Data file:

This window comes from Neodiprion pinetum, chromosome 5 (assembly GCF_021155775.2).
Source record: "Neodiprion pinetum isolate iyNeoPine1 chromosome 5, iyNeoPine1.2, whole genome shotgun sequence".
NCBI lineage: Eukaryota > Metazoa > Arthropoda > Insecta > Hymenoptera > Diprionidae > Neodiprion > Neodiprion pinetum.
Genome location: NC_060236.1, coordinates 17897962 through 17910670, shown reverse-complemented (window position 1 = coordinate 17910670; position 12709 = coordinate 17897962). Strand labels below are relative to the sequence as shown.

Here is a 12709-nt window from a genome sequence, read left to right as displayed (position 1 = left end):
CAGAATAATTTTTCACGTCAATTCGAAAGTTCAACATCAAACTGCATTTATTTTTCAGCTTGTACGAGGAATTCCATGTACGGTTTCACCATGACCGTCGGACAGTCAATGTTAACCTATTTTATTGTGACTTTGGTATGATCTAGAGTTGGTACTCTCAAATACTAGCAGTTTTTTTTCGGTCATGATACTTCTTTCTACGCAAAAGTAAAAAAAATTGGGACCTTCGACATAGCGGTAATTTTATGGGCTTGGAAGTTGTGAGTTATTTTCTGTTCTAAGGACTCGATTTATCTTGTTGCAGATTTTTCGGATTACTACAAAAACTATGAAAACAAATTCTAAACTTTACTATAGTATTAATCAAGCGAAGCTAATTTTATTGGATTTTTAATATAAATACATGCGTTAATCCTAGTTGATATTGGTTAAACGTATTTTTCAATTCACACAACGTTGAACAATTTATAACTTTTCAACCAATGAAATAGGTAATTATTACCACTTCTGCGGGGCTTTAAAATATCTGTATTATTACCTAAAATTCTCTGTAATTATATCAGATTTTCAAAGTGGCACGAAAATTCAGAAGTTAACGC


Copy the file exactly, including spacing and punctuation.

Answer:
This window comes from Neodiprion pinetum, chromosome 5 (assembly GCF_021155775.2).
Source record: "Neodiprion pinetum isolate iyNeoPine1 chromosome 5, iyNeoPine1.2, whole genome shotgun sequence".
NCBI lineage: Eukaryota > Metazoa > Arthropoda > Insecta > Hymenoptera > Diprionidae > Neodiprion > Neodiprion pinetum.
Genome location: NC_060236.1, coordinates 17897962 through 17910670, shown reverse-complemented (window position 1 = coordinate 17910670; position 12709 = coordinate 17897962). Strand labels below are relative to the sequence as shown.

Here is a 12709-nt window from a genome sequence, read left to right as displayed (position 1 = left end):
CAGAATAATTTTTCACGTCAATTCGAAAGTTCAACATCAAACTGCATTTATTTTTCAGCTTGTACGAGGAATTCCATGTACGGTTTCACCATGACCGTCGGACAGTCAATGTTAACCTATTTTATTGTGACTTTGGTATGATCTAGAGTTGGTACTCTCAAATACTAGCAGTTTTTTTTCGGTCATGATACTTCTTTCTACGCAAAAGTAAAAAAAATTGGGACCTTCGACATAGCGGTAATTTTATGGGCTTGGAAGTTGTGAGTTATTTTCTGTTCTAAGGACTCGATTTATCTTGTTGCAGATTTTTCGGATTACTACAAAAACTATGAAAACAAATTCTAAACTTTACTATAGTATTAATCAAGCGAAGCTAATTTTATTGGATTTTTAATATAAATACATGCGTTAATCCTAGTTGATATTGGTTAAACGTATTTTTCAATTCACACAACGTTGAACAATTTATAACTTTTCAACCAATGAAATAGGTAATTATTACCACTTCTGCGGGGCTTTAAAATATCTGTATTATTACCTAAAATTCTCTGTAATTATATCAGATTTTCAAAGTGGCACGAAAATTCAGAAGTTAACGC